When I picked our younger daughter up from her Summer Field Institute Program at the College of the Atlantic, there were presentations (above), lunch and a bit of a tour (photos below).
Our daughter had a phenomenal time, or to use her words, “It was beyond awesome.” She saw 12 whales, and some seals and puffins. She held baby gulls, and worked on two island research stations far our in the Atlantic. She dissected fish, which she thought was fascinating. She was responsible for the 6 am watch in a lighthouse on the farthest island offshore in Maine. Most miraculously, she wrote five papers in two weeks, which she had to get up regularly at 4 in the morning to do.
The professors were wonderful. There were fifteen students, with five professors and 4 TA’s. She really liked the interdisciplinary approach, and how everything was made relevant to everything else. She even got two piano lessons; she was taught how to compose music– and she had a lightbulb go off– finally understanding inversions on the piano, which is exciting for her.
She liked having the ocean out the back door of her dorm and walking down to the dock barefoot in the early morning. The food was delicious, but she ate tons of salad and doesn’t want to see that for a while. Participants came from all over, as far as California, Colorado, England, and even a blonde kid from China who had been in the recent Karate Kid movie. The only down sides were: she missed cold drinking water, didn’t get enough sleep because she was working so hard, and too many of her peers swore.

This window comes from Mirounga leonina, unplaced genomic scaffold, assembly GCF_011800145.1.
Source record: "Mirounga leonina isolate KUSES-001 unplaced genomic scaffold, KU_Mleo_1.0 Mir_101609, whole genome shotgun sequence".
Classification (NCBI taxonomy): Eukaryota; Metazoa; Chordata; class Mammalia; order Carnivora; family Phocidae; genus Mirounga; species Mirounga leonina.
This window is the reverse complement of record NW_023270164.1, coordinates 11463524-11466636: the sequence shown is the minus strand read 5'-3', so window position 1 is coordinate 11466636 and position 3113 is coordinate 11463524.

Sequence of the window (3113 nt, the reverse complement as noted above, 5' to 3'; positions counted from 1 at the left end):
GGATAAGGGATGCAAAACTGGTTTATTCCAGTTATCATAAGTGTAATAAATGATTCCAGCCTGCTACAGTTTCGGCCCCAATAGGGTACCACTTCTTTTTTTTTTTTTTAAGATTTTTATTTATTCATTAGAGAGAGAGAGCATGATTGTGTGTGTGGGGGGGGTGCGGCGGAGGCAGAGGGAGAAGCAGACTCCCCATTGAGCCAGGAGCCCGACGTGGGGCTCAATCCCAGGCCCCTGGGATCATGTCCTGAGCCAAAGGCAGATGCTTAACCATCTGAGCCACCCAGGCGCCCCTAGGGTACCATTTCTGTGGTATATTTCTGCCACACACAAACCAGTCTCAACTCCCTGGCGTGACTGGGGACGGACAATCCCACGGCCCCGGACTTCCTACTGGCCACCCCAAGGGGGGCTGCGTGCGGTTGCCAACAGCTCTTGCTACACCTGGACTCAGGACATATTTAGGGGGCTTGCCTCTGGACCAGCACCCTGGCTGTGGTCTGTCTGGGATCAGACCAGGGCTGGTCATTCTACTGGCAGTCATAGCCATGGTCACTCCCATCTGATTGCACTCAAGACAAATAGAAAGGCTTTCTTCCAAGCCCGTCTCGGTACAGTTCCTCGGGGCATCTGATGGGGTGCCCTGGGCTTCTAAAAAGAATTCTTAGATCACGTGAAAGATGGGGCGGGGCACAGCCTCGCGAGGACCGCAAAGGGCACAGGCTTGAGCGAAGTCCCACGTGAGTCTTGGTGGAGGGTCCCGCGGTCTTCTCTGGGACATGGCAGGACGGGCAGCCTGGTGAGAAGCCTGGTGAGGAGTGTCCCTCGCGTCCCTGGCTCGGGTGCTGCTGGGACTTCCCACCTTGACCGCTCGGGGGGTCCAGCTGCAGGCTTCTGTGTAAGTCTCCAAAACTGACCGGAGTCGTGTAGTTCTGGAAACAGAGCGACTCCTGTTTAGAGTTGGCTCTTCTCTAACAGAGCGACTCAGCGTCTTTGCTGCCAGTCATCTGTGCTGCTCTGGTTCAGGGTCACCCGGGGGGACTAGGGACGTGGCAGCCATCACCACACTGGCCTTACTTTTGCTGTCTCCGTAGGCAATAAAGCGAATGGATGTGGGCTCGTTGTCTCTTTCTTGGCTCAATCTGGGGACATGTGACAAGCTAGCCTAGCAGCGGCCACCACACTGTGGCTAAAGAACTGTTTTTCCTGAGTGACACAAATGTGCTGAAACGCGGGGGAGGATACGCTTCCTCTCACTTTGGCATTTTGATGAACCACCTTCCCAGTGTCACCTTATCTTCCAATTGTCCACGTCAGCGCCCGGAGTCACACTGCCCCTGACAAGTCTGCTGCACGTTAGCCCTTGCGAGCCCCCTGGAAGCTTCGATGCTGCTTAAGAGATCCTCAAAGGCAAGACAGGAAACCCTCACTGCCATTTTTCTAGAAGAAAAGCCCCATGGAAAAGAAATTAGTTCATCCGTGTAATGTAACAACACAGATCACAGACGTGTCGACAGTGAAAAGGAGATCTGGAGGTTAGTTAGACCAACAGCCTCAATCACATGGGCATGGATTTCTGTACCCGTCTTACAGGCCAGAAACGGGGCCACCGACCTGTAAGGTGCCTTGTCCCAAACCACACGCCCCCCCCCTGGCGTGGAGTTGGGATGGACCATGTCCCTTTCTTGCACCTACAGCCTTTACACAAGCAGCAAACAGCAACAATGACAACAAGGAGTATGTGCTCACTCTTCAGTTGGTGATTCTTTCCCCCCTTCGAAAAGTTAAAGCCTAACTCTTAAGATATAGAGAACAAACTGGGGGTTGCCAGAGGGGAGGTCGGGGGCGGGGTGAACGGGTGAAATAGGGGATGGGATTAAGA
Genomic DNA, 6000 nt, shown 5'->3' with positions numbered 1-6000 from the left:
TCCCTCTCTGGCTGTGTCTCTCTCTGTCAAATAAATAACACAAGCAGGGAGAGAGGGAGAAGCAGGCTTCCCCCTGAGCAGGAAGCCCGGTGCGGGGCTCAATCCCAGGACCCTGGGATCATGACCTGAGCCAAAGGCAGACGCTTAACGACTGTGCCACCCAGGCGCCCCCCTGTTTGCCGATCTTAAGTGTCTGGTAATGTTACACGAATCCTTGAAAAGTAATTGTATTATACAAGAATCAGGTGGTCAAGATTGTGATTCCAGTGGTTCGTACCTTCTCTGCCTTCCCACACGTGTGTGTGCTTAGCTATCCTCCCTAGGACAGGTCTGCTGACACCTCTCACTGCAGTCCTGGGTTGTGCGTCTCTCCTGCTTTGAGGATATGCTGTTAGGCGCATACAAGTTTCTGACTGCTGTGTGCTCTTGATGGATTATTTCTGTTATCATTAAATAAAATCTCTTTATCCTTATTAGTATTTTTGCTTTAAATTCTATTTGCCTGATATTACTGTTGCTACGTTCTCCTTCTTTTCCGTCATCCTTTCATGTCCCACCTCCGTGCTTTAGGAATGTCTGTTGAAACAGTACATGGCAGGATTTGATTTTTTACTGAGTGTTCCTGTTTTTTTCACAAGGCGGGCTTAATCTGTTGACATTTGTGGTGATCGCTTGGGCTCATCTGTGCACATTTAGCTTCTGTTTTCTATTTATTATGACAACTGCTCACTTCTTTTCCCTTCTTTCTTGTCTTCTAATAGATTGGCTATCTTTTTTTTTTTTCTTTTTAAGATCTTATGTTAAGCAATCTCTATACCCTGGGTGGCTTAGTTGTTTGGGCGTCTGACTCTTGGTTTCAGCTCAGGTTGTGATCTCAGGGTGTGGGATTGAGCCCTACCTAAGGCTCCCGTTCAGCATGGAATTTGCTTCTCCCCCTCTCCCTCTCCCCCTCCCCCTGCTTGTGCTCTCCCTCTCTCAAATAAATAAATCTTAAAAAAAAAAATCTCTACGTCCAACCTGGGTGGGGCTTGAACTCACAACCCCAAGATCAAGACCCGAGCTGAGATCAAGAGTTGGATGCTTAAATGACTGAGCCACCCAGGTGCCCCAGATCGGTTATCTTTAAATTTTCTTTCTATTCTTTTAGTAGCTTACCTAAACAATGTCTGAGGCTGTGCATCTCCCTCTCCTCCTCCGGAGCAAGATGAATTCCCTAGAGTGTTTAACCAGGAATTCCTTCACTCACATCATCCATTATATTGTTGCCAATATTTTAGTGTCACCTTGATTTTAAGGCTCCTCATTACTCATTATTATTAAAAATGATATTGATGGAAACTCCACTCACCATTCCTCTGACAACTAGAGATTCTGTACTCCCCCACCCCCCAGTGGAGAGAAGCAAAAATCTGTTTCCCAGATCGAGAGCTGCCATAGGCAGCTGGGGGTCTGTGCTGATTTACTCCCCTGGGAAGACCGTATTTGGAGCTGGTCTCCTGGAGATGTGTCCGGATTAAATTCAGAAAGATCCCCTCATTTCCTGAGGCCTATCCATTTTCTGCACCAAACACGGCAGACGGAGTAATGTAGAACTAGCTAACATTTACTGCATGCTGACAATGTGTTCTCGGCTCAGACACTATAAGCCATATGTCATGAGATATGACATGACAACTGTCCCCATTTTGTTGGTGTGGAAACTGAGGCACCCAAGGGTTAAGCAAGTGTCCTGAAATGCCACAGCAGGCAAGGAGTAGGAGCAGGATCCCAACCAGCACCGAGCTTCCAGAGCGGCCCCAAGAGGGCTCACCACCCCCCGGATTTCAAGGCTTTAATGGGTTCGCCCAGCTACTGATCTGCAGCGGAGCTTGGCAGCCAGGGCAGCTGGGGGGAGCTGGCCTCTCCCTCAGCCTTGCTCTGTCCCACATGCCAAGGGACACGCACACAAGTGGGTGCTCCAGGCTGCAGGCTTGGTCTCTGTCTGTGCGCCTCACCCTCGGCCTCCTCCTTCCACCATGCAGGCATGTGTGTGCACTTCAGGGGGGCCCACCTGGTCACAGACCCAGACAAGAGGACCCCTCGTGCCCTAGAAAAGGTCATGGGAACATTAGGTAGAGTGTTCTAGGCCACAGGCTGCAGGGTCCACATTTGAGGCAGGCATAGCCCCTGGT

Does she want to go to college here? Maybe. She will definitely apply, and seriously consider it. She was enthused to find out that if she came here she could do a semester at Olin College of Engineering. That possibility mitigates a bit her sense of the drawback to this college choice, which is not enough engineering emphasis. (There are plenty of Physics offerings, but they are all taught by the same teacher.) On the other hand, when she looks through the course offering book for the College of Atlantic, there is lots of stuff there she practically drools over taking. That is not her response to an engineering school’s course grind.
The important thing for right now is that she’s done her first college course; although it was hard, she did well and enjoyed it. This is huge for her sense of confidence and self-image as she hits her 11th grade year with all its high stakes tests. She has really shown up for herself with no parent around, so now she knows she can do it again.
In the coming year we will be doing other college visits, but she will be comparing them now to this place. She loves Maine, loves that the College of Atlantic has only one tiny underused lecture hall because of all its small hands-on or seminar style classes, loves the non-institutional dining room next to the dock and the bay. I don’t think she’ll be seeing that combination anywhere else.
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